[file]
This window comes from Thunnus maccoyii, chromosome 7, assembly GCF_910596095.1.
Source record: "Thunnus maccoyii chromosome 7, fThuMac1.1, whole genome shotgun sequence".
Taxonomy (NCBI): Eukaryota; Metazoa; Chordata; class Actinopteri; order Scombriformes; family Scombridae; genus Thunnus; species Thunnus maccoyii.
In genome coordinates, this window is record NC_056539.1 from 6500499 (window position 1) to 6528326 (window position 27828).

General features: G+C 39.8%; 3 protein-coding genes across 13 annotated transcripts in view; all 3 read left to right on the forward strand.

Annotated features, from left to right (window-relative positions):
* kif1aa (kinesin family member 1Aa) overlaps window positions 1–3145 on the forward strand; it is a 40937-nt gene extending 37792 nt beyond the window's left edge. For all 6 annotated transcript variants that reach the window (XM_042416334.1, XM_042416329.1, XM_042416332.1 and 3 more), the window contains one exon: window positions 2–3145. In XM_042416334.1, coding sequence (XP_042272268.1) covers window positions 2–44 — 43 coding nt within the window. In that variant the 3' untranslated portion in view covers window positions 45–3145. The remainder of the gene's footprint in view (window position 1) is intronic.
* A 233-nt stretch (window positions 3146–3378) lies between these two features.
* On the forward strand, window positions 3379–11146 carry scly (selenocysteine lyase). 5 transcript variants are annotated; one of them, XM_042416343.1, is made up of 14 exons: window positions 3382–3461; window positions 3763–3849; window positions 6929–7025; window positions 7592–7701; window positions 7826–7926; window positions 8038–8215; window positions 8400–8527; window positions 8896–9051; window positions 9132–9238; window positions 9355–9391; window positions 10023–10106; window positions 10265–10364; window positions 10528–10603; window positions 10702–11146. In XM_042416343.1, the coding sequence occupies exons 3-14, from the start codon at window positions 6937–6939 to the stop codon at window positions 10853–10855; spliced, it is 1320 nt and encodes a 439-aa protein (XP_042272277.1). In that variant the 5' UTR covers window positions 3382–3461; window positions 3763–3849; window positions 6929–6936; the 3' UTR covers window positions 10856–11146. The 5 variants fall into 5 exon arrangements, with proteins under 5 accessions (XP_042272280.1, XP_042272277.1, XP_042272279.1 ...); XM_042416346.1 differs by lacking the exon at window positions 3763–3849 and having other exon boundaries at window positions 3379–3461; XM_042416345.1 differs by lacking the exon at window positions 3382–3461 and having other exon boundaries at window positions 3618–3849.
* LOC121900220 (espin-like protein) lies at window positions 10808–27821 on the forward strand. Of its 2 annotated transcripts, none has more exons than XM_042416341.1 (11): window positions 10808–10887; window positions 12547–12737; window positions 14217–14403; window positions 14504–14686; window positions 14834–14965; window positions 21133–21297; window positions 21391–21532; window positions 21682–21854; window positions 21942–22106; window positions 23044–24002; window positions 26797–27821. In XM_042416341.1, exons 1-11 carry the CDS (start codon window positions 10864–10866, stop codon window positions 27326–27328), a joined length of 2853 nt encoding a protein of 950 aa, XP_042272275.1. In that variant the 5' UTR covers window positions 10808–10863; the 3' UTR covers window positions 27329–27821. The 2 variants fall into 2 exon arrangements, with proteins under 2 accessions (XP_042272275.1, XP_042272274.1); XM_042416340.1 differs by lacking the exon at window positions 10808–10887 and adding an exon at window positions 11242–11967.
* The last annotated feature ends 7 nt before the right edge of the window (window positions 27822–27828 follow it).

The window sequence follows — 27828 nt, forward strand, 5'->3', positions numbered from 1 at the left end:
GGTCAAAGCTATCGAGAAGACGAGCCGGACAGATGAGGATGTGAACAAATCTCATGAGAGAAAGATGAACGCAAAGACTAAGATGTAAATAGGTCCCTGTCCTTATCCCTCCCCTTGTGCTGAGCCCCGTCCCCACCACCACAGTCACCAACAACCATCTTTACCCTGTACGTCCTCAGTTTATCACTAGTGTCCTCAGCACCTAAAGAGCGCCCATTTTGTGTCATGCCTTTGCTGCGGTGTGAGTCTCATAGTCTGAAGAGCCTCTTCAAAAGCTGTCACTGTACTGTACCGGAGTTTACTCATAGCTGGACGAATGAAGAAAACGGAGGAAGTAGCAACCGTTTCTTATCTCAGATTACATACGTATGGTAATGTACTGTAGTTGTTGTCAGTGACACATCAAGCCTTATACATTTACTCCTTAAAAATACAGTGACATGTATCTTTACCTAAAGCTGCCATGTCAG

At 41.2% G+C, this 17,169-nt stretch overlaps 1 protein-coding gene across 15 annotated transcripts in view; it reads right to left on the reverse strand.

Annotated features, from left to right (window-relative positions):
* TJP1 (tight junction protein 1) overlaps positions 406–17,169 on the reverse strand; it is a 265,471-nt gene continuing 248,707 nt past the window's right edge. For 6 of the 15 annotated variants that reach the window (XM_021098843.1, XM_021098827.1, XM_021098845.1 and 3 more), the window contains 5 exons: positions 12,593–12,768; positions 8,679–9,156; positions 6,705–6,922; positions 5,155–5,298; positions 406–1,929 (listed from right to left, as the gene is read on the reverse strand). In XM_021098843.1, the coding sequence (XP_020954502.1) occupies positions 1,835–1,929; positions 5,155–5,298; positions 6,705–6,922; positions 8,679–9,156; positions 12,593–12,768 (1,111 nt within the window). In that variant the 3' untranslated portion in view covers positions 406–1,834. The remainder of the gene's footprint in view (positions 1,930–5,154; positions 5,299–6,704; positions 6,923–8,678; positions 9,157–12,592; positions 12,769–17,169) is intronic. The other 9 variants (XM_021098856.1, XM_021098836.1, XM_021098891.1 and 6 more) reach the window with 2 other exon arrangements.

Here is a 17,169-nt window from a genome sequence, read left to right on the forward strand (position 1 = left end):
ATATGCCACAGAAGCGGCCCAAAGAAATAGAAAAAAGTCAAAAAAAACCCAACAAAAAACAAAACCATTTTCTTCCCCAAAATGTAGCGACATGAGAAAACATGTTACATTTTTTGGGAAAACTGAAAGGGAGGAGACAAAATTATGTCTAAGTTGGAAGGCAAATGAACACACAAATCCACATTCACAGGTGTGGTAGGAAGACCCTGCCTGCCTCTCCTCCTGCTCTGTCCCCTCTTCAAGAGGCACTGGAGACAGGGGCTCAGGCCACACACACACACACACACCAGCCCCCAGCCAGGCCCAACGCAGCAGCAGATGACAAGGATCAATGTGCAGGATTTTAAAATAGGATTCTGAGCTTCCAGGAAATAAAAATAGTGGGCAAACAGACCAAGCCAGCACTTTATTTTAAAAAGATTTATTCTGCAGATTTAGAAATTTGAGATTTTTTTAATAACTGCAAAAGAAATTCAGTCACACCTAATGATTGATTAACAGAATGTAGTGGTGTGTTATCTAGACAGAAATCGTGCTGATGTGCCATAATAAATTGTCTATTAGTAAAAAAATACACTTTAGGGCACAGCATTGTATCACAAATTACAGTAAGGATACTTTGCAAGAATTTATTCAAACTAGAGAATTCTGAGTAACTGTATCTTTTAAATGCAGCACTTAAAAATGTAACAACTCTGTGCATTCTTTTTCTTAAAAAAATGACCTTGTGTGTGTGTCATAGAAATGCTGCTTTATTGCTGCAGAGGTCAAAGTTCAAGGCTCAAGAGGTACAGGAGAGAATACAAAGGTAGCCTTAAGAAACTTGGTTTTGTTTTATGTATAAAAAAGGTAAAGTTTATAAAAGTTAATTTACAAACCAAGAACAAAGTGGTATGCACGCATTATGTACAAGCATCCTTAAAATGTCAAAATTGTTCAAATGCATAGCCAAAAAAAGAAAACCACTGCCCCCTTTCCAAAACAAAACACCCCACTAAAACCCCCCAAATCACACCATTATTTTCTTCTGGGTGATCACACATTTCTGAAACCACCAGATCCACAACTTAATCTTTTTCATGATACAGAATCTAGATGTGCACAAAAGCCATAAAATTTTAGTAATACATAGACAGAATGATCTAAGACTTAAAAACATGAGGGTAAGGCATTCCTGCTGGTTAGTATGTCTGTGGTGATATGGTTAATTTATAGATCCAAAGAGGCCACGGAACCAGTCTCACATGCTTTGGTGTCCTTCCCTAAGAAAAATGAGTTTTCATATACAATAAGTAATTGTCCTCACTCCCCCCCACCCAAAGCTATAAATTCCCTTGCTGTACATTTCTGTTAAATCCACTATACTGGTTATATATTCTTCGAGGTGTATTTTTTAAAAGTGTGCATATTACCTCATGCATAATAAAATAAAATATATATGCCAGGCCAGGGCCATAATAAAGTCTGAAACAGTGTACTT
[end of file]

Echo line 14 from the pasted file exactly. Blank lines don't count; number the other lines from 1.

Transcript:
At 41.2% G+C, this 17,169-nt stretch overlaps 1 protein-coding gene across 15 annotated transcripts in view; it reads right to left on the reverse strand.